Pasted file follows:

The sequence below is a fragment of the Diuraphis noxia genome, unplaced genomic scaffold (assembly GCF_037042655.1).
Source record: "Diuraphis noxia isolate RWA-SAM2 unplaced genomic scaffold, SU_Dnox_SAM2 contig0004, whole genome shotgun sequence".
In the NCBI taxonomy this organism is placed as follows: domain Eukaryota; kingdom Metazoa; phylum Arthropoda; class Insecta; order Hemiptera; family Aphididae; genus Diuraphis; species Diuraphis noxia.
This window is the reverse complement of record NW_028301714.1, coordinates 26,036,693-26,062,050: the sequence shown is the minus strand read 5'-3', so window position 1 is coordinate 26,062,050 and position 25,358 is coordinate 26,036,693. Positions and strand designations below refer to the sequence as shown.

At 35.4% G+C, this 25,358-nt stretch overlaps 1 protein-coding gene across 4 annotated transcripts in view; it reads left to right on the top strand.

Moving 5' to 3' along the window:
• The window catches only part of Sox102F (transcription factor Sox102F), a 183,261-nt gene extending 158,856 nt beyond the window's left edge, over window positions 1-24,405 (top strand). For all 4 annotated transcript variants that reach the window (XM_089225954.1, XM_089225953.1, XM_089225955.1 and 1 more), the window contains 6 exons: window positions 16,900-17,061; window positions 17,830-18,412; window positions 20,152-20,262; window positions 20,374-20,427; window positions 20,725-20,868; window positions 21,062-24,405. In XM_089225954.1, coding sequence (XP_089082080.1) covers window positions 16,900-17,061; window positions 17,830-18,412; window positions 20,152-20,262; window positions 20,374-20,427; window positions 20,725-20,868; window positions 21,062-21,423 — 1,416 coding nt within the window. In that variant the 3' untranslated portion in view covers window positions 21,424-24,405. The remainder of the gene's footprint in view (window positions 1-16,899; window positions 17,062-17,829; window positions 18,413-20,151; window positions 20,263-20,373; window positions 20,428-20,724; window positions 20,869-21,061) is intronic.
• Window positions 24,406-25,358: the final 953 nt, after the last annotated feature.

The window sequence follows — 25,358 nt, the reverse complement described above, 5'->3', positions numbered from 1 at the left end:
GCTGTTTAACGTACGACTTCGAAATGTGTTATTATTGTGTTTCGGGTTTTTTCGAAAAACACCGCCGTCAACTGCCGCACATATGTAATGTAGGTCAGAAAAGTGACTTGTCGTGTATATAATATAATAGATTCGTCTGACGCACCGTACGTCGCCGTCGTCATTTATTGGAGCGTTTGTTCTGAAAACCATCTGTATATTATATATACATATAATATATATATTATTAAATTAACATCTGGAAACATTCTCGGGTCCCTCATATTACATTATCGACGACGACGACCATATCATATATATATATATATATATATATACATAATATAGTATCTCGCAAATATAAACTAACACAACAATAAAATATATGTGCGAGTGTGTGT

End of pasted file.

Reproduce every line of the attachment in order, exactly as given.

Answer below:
The sequence below is a fragment of the Diuraphis noxia genome, unplaced genomic scaffold (assembly GCF_037042655.1).
Source record: "Diuraphis noxia isolate RWA-SAM2 unplaced genomic scaffold, SU_Dnox_SAM2 contig0004, whole genome shotgun sequence".
In the NCBI taxonomy this organism is placed as follows: domain Eukaryota; kingdom Metazoa; phylum Arthropoda; class Insecta; order Hemiptera; family Aphididae; genus Diuraphis; species Diuraphis noxia.
This window is the reverse complement of record NW_028301714.1, coordinates 26,036,693-26,062,050: the sequence shown is the minus strand read 5'-3', so window position 1 is coordinate 26,062,050 and position 25,358 is coordinate 26,036,693. Positions and strand designations below refer to the sequence as shown.

At 35.4% G+C, this 25,358-nt stretch overlaps 1 protein-coding gene across 4 annotated transcripts in view; it reads left to right on the top strand.

Moving 5' to 3' along the window:
• The window catches only part of Sox102F (transcription factor Sox102F), a 183,261-nt gene extending 158,856 nt beyond the window's left edge, over window positions 1-24,405 (top strand). For all 4 annotated transcript variants that reach the window (XM_089225954.1, XM_089225953.1, XM_089225955.1 and 1 more), the window contains 6 exons: window positions 16,900-17,061; window positions 17,830-18,412; window positions 20,152-20,262; window positions 20,374-20,427; window positions 20,725-20,868; window positions 21,062-24,405. In XM_089225954.1, coding sequence (XP_089082080.1) covers window positions 16,900-17,061; window positions 17,830-18,412; window positions 20,152-20,262; window positions 20,374-20,427; window positions 20,725-20,868; window positions 21,062-21,423 — 1,416 coding nt within the window. In that variant the 3' untranslated portion in view covers window positions 21,424-24,405. The remainder of the gene's footprint in view (window positions 1-16,899; window positions 17,062-17,829; window positions 18,413-20,151; window positions 20,263-20,373; window positions 20,428-20,724; window positions 20,869-21,061) is intronic.
• Window positions 24,406-25,358: the final 953 nt, after the last annotated feature.

The window sequence follows — 25,358 nt, the reverse complement described above, 5'->3', positions numbered from 1 at the left end:
GCTGTTTAACGTACGACTTCGAAATGTGTTATTATTGTGTTTCGGGTTTTTTCGAAAAACACCGCCGTCAACTGCCGCACATATGTAATGTAGGTCAGAAAAGTGACTTGTCGTGTATATAATATAATAGATTCGTCTGACGCACCGTACGTCGCCGTCGTCATTTATTGGAGCGTTTGTTCTGAAAACCATCTGTATATTATATATACATATAATATATATATTATTAAATTAACATCTGGAAACATTCTCGGGTCCCTCATATTACATTATCGACGACGACGACCATATCATATATATATATATATATATATATACATAATATAGTATCTCGCAAATATAAACTAACACAACAATAAAATATATGTGCGAGTGTGTGT